Dwars Door Vlaanderen 2017 Preview

Contenders:

Niki Terpstra has finished on the podium here three times in his career, taking to the top spot in both 2012 and 2014 as race winner, marking the Dutchman out as a rider who often performs well at Dwars Door Vlaanderen. Terpstra seldom takes any win from a sprint finish, so he will be seeking to follow the wheels for the most part, looking to attack solo in the final kilometres by utilising his time trialling prowess to bury the opposition late on.

Tiesj Benoot seems to have long been the rising star of Belgium cycling, but at still only 23 years old, the Lotto-Soudal rider is surprisingly yet to capture his maiden professional victory. This season hints at great form however, with an 8th place finish at Strade Bianche and an impressive 4th place at Kuurne-Brussels-Kuurne causing a stir amongst native fans. He has often been the victim of bad luck or poor tactics, but his emerging race maturity and strong form will make him a greater threat than ever, Benoot certain to be a key figure in shaping the race’s decisive group.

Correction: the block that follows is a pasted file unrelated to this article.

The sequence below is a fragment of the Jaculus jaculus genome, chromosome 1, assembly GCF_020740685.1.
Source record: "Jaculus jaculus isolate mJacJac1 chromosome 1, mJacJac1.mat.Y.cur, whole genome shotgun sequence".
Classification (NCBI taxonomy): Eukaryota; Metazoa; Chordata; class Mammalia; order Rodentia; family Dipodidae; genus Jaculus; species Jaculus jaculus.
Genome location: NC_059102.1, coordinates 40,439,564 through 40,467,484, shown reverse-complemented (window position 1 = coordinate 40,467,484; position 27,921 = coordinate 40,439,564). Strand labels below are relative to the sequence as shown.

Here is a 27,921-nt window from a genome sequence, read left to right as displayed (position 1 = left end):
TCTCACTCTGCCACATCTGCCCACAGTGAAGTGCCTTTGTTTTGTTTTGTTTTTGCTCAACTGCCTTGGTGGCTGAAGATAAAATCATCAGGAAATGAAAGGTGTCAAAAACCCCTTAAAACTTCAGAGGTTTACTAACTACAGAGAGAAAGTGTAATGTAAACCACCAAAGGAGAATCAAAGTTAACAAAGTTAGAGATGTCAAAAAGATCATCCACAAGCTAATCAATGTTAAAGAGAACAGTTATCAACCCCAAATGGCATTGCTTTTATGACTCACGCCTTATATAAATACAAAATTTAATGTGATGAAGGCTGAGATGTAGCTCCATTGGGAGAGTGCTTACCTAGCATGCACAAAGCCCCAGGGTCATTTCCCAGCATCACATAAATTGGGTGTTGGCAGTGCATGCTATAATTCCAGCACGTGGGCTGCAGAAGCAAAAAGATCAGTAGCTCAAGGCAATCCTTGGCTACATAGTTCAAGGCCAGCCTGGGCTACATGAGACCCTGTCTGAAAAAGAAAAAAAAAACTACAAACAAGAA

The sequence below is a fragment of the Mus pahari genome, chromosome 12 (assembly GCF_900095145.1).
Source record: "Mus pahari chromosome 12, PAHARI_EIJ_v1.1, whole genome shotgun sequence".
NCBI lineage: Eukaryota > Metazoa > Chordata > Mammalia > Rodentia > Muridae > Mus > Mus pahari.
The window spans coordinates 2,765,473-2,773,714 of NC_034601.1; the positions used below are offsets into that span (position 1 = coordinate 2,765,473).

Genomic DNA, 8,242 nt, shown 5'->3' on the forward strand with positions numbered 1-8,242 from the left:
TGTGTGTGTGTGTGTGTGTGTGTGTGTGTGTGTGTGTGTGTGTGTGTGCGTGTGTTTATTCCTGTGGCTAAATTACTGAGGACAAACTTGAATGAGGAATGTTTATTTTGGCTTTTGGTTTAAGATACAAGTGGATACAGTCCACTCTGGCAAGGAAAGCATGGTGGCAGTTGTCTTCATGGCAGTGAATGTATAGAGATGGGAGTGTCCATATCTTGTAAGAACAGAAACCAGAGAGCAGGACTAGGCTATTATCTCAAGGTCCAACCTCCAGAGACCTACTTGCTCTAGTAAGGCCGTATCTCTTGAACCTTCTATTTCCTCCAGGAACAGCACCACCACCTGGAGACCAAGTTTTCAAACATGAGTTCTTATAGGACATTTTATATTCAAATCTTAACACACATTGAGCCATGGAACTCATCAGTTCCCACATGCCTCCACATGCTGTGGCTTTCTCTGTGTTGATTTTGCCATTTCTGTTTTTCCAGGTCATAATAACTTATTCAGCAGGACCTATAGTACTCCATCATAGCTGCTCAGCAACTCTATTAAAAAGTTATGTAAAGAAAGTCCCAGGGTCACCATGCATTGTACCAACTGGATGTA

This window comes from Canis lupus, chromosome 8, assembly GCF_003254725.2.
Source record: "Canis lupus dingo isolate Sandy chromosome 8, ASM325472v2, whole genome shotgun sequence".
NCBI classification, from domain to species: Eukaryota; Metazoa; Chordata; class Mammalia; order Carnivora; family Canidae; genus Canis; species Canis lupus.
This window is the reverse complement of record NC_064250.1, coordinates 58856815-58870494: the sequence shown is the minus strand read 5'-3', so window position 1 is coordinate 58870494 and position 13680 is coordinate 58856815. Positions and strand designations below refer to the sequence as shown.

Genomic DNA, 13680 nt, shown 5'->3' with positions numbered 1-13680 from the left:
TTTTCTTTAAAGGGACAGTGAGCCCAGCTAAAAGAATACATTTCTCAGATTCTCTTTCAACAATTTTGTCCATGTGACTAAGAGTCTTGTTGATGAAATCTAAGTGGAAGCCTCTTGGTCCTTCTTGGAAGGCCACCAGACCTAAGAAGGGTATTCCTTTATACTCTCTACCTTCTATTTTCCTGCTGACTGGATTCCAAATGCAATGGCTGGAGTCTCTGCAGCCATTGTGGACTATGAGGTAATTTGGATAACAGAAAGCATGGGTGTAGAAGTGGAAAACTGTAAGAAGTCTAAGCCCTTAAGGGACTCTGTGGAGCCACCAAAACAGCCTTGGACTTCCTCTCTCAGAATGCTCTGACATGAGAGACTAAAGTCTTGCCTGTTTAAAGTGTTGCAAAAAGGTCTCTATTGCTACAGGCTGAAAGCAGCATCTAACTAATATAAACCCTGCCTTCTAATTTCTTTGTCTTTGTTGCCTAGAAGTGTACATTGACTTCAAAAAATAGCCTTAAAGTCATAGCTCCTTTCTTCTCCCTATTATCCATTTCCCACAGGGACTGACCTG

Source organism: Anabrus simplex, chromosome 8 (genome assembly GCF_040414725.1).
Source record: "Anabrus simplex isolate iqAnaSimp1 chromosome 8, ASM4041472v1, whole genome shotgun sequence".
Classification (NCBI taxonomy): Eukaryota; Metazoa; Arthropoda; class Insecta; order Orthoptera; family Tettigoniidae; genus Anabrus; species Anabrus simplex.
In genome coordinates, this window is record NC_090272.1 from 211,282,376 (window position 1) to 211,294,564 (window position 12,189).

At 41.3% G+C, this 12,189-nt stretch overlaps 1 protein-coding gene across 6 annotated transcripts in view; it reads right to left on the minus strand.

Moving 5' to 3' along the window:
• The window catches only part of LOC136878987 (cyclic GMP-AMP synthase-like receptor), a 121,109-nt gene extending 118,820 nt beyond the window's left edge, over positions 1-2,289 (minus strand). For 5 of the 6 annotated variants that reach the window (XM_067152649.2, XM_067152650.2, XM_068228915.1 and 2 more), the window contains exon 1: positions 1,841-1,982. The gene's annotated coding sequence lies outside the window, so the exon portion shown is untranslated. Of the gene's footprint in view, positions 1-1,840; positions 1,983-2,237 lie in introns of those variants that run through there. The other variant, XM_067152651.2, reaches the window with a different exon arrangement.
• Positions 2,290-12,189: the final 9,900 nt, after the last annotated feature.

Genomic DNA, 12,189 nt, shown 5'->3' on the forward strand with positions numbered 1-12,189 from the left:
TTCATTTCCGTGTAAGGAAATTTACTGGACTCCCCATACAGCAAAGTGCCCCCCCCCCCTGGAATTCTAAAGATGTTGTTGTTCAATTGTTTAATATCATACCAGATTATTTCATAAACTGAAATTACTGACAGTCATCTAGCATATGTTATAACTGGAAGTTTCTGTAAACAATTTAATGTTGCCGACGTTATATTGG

Zdenek Stybar has not truly been as prolific as many have come to expect at this time of year, perhaps keeping his powder dry ahead of his key focus of Paris – Roubaix later in the cobbled campaign. He arrives here as part of another indomitable Quick – Step squad, the team anticipated by many to make life as hard as possible for the rest of the peloton en route to Waregem. Stybar has the strength required to power across to any moves which begin to sneak away from the pack on either pavé sectors or climbs, while also retaining enough energy to put rivals to the sword in a reduced sprint. If he proves to be on form, Stybar will be a major contender, but he will need to avoid being hamstrung by the talents of his own teammates.